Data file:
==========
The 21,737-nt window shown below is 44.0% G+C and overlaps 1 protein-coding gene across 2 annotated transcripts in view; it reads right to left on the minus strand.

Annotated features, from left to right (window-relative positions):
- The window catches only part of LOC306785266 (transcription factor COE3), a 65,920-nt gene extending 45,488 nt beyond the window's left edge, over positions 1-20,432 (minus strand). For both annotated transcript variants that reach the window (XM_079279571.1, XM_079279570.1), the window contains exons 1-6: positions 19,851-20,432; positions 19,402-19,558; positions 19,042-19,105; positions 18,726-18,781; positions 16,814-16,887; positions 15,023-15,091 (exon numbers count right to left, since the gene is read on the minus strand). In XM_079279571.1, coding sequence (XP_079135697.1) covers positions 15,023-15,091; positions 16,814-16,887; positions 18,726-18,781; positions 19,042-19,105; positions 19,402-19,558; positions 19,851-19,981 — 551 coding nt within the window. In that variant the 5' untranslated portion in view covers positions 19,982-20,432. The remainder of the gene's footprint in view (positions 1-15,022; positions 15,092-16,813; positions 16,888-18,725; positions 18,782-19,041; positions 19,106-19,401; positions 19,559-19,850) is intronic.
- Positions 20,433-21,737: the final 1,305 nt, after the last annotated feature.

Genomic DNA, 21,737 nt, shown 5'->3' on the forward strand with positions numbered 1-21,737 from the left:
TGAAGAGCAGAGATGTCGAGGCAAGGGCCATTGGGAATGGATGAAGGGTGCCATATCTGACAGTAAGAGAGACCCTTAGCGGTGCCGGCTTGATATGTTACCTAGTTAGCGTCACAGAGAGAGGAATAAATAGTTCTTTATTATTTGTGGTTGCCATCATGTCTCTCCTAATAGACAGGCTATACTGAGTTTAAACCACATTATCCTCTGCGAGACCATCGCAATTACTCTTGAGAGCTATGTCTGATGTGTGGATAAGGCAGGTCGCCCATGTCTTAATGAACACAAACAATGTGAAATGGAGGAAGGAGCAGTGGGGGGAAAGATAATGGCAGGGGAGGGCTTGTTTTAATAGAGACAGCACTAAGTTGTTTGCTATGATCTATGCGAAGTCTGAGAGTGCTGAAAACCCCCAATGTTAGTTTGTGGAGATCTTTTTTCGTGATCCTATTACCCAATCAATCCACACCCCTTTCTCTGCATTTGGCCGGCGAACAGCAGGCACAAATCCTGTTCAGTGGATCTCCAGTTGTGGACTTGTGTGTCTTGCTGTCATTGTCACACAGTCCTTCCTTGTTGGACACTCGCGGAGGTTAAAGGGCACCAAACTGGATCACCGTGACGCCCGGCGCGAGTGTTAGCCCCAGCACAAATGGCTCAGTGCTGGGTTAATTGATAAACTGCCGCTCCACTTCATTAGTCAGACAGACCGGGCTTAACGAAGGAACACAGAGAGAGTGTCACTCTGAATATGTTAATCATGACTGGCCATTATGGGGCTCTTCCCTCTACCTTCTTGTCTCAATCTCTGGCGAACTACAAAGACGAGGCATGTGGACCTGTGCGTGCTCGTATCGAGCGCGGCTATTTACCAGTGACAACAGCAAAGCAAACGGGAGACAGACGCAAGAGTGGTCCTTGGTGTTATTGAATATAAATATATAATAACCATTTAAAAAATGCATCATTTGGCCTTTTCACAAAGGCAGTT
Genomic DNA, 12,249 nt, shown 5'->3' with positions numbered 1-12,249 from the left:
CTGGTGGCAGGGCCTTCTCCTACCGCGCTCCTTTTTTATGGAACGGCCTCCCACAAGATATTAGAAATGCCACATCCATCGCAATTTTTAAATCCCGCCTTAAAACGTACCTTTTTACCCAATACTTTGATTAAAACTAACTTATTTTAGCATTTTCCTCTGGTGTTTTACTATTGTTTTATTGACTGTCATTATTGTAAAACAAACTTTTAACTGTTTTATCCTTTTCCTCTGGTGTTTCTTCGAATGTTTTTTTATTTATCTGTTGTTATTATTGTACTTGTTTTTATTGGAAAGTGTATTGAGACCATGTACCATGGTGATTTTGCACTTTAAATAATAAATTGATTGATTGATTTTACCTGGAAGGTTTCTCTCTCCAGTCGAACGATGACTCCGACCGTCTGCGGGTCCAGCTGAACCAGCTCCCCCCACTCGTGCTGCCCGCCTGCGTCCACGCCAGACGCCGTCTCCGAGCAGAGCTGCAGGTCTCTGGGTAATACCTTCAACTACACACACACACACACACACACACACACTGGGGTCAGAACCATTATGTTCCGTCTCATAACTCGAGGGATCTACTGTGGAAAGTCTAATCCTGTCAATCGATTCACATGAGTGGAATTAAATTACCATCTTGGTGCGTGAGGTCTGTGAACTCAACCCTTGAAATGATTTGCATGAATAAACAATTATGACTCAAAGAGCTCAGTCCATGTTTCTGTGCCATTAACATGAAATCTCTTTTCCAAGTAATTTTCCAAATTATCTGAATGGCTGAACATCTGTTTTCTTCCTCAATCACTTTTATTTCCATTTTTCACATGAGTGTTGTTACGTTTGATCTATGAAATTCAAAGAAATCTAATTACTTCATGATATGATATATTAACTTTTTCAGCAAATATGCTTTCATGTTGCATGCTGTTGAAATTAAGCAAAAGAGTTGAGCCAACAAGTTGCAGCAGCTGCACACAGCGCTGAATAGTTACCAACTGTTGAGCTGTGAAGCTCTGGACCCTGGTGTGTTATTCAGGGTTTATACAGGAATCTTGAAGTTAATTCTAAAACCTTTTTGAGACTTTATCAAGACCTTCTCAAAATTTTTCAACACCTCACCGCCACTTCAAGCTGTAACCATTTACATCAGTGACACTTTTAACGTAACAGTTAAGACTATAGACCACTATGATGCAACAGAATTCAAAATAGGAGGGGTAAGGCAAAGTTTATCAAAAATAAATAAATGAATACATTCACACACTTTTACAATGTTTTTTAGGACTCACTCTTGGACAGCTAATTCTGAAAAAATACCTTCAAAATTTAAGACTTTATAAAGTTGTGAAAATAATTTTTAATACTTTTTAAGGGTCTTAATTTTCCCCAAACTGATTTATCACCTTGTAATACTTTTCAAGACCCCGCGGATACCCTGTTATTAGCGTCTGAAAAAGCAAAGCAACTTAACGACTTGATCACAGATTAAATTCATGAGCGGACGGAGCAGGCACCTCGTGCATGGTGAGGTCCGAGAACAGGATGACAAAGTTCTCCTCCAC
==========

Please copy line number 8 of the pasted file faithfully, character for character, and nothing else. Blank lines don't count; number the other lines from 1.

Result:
CTGGTGGCAGGGCCTTCTCCTACCGCGCTCCTTTTTTATGGAACGGCCTCCCACAAGATATTAGAAATGCCACATCCATCGCAATTTTTAAATCCCGCCTTAAAACGTACCTTTTTACCCAATACTTTGATTAAAACTAACTTATTTTAGCATTTTCCTCTGGTGTTTTACTATTGTTTTATTGACTGTCATTATTGTAAAACAAACTTTTAACTGTTTTATCCTTTTCCTCTGGTGTTTCTTCGAATGTTTTTTTATTTATCTGTTGTTATTATTGTACTTGTTTTTATTGGAAAGTGTATTGAGACCATGTACCATGGTGATTTTGCACTTTAAATAATAAATTGATTGATTGATTTTACCTGGAAGGTTTCTCTCTCCAGTCGAACGATGACTCCGACCGTCTGCGGGTCCAGCTGAACCAGCTCCCCCCACTCGTGCTGCCCGCCTGCGTCCACGCCAGACGCCGTCTCCGAGCAGAGCTGCAGGTCTCTGGGTAATACCTTCAACTACACACACACACACACACACACACACACTGGGGTCAGAACCATTATGTTCCGTCTCATAACTCGAGGGATCTACTGTGGAAAGTCTAATCCTGTCAATCGATTCACATGAGTGGAATTAAATTACCATCTTGGTGCGTGAGGTCTGTGAACTCAACCCTTGAAATGATTTGCATGAATAAACAATTATGACTCAAAGAGCTCAGTCCATGTTTCTGTGCCATTAACATGAAATCTCTTTTCCAAGTAATTTTCCAAATTATCTGAATGGCTGAACATCTGTTTTCTTCCTCAATCACTTTTATTTCCATTTTTCACATGAGTGTTGTTACGTTTGATCTATGAAATTCAAAGAAATCTAATTACTTCATGATATGATATATTAACTTTTTCAGCAAATATGCTTTCATGTTGCATGCTGTTGAAATTAAGCAAAAGAGTTGAGCCAACAAGTTGCAGCAGCTGCACACAGCGCTGAATAGTTACCAACTGTTGAGCTGTGAAGCTCTGGACCCTGGTGTGTTATTCAGGGTTTATACAGGAATCTTGAAGTTAATTCTAAAACCTTTTTGAGACTTTATCAAGACCTTCTCAAAATTTTTCAACACCTCACCGCCACTTCAAGCTGTAACCATTTACATCAGTGACACTTTTAACGTAACAGTTAAGACTATAGACCACTATGATGCAACAGAATTCAAAATAGGAGGGGTAAGGCAAAGTTTATCAAAAATAAATAAATGAATACATTCACACACTTTTACAATGTTTTTTAGGACTCACTCTTGGACAGCTAATTCTGAAAAAATACCTTCAAAATTTAAGACTTTATAAAGTTGTGAAAATAATTTTTAATACTTTTTAAGGGTCTTAATTTTCCCCAAACTGATTTATCACCTTGTAATACTTTTCAAGACCCCGCGGATACCCTGTTATTAGCGTCTGAAAAAGCAAAGCAACTTAACGACTTGATCACAGATTAAATTCATGAGCGGACGGAGCAGGCACCTCGTGCATGGTGAGGTCCGAGAACAGGATGACAAAGTTCTCCTCCAC